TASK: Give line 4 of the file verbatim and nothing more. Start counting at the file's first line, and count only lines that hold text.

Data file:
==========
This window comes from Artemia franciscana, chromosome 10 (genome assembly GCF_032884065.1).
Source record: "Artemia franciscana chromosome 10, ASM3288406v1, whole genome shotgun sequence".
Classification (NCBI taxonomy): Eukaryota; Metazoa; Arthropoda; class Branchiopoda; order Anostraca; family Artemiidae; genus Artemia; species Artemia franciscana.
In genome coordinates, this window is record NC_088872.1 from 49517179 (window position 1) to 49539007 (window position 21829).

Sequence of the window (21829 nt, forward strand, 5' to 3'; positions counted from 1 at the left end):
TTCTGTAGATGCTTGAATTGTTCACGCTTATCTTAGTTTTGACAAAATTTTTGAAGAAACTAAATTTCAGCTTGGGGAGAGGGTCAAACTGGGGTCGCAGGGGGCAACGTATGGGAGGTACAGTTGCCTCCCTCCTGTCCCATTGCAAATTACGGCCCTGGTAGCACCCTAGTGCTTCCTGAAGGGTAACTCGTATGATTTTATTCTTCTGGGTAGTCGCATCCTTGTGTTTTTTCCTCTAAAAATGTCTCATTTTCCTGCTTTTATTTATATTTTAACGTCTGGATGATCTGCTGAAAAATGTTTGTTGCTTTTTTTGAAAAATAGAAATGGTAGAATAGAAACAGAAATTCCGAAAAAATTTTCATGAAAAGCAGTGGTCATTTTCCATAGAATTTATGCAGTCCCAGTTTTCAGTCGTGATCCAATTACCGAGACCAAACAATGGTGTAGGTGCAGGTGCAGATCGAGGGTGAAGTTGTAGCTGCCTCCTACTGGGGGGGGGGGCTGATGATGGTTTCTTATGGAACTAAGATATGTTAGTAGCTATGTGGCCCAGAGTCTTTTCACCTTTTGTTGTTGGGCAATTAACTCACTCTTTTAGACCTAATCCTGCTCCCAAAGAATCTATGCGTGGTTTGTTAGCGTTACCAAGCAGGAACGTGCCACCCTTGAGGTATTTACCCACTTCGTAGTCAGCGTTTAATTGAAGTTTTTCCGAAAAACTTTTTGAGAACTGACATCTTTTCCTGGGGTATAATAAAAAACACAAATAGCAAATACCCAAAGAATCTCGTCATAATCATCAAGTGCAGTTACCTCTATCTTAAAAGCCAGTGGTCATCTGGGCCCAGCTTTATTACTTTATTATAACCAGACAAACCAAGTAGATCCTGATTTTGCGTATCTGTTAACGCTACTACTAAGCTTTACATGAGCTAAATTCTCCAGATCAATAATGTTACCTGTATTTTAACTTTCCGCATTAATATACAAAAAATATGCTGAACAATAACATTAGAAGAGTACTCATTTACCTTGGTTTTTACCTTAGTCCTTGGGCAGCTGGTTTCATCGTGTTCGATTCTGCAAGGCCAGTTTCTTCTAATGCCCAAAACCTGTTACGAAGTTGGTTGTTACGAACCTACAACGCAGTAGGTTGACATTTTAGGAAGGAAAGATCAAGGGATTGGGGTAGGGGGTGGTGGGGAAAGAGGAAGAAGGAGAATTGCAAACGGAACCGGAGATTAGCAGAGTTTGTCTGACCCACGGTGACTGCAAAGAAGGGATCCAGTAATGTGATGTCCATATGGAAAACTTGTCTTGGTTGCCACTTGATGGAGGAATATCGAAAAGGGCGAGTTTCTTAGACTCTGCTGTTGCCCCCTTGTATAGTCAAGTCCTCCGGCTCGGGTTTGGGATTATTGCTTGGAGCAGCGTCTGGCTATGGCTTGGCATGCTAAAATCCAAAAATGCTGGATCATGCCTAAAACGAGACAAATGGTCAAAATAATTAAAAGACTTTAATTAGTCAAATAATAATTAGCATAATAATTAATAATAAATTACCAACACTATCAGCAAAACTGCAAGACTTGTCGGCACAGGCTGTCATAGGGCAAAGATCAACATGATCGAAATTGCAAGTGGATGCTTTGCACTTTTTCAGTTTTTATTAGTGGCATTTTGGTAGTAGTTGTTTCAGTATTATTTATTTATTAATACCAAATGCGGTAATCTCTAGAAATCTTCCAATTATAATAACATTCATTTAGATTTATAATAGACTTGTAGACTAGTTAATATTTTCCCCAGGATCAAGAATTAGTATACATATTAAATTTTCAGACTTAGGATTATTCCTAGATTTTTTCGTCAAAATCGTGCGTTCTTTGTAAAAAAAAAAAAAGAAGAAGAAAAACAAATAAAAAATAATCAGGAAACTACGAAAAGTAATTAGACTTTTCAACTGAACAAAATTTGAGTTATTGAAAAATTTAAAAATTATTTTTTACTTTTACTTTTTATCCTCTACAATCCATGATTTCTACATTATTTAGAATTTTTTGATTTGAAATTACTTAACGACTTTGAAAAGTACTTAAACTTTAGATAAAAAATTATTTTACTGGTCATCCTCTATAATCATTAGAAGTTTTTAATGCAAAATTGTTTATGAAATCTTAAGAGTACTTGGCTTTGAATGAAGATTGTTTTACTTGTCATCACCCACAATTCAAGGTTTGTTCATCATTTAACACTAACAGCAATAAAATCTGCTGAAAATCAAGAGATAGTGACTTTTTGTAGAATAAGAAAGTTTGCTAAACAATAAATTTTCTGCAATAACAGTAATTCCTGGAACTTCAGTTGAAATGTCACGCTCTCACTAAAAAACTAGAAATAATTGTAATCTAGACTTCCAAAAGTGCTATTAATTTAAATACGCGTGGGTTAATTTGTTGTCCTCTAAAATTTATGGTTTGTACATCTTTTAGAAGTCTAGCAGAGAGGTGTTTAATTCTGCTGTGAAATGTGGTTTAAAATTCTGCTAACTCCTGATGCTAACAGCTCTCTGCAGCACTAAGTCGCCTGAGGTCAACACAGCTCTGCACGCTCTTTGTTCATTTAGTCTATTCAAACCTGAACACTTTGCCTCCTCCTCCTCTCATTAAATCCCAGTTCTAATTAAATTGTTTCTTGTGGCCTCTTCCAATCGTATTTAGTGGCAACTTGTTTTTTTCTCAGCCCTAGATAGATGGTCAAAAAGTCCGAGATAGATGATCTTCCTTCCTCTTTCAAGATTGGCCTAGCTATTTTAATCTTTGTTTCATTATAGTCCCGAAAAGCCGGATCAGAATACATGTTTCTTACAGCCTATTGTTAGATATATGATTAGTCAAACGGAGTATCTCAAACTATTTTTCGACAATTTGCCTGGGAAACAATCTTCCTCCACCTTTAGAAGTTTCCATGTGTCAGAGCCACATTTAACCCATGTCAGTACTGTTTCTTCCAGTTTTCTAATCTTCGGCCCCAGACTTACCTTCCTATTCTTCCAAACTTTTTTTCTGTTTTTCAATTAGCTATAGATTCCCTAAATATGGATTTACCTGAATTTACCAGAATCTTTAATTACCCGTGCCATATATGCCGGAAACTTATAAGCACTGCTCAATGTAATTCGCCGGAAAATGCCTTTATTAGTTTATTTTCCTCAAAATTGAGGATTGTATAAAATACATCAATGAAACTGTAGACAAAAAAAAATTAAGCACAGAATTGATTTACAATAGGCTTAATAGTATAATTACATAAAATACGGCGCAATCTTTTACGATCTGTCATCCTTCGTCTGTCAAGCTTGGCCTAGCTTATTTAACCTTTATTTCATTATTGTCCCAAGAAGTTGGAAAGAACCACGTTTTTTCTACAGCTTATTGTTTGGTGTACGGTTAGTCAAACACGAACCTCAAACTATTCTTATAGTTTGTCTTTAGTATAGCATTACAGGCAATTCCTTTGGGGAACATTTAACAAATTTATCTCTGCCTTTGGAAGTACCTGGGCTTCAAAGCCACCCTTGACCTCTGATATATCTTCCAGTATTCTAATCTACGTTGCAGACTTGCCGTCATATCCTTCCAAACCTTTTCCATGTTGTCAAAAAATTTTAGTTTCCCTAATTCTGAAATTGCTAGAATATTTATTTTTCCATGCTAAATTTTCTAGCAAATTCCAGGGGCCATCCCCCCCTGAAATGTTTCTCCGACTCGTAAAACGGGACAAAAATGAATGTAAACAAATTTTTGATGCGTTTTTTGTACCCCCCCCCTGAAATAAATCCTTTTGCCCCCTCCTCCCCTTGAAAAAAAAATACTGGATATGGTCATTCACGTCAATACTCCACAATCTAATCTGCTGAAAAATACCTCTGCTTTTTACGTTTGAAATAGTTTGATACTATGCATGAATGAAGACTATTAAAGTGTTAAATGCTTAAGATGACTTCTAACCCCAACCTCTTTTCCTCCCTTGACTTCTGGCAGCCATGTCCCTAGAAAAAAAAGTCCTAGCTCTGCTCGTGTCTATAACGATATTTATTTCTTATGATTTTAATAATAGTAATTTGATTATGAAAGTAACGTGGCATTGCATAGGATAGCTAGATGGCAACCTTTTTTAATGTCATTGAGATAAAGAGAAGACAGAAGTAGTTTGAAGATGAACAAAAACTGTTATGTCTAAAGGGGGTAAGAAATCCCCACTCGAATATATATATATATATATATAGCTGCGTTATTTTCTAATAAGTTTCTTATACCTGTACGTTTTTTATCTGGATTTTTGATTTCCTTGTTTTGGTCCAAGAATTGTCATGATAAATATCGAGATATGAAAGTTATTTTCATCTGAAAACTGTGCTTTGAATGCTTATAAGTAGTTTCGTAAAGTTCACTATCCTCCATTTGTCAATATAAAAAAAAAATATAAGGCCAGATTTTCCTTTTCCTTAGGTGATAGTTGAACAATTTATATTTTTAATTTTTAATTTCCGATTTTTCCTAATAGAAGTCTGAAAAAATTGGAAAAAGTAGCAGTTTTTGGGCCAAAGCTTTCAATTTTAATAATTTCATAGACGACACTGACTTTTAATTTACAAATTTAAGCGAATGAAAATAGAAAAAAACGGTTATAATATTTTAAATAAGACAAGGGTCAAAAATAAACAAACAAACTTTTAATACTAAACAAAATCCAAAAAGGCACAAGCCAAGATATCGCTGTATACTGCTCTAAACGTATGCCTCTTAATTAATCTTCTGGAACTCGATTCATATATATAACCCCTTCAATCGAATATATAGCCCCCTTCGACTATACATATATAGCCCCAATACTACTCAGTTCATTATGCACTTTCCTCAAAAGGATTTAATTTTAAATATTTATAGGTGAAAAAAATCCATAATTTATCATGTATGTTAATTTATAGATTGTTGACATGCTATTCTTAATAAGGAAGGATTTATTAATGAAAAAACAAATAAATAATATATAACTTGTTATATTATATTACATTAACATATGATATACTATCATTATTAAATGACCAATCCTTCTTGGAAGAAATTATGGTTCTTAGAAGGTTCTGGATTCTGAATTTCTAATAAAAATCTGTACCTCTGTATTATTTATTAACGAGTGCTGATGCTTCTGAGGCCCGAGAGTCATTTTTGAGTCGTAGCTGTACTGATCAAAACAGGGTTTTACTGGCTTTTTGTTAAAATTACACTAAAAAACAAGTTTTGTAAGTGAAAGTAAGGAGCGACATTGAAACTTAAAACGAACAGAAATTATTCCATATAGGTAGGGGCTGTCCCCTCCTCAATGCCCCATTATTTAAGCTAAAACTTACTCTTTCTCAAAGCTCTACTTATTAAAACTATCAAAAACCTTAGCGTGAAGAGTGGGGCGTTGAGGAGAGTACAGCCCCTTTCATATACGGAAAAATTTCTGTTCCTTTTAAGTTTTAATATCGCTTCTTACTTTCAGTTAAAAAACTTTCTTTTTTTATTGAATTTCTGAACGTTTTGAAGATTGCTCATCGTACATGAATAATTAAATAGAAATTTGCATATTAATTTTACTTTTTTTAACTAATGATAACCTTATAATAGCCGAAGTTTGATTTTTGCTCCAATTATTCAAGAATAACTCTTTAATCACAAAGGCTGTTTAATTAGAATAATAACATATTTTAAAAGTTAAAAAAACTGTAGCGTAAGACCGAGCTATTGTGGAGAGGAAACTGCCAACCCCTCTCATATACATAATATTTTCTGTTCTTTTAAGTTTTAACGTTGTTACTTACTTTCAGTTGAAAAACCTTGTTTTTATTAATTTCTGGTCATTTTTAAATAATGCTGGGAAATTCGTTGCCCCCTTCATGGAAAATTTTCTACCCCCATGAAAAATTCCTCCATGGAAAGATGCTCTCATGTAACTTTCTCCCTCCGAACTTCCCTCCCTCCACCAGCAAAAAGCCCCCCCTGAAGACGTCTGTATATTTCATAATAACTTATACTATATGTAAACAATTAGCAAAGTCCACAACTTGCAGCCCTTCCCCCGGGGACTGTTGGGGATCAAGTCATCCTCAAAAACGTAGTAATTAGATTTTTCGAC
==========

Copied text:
In genome coordinates, this window is record NC_088872.1 from 49517179 (window position 1) to 49539007 (window position 21829).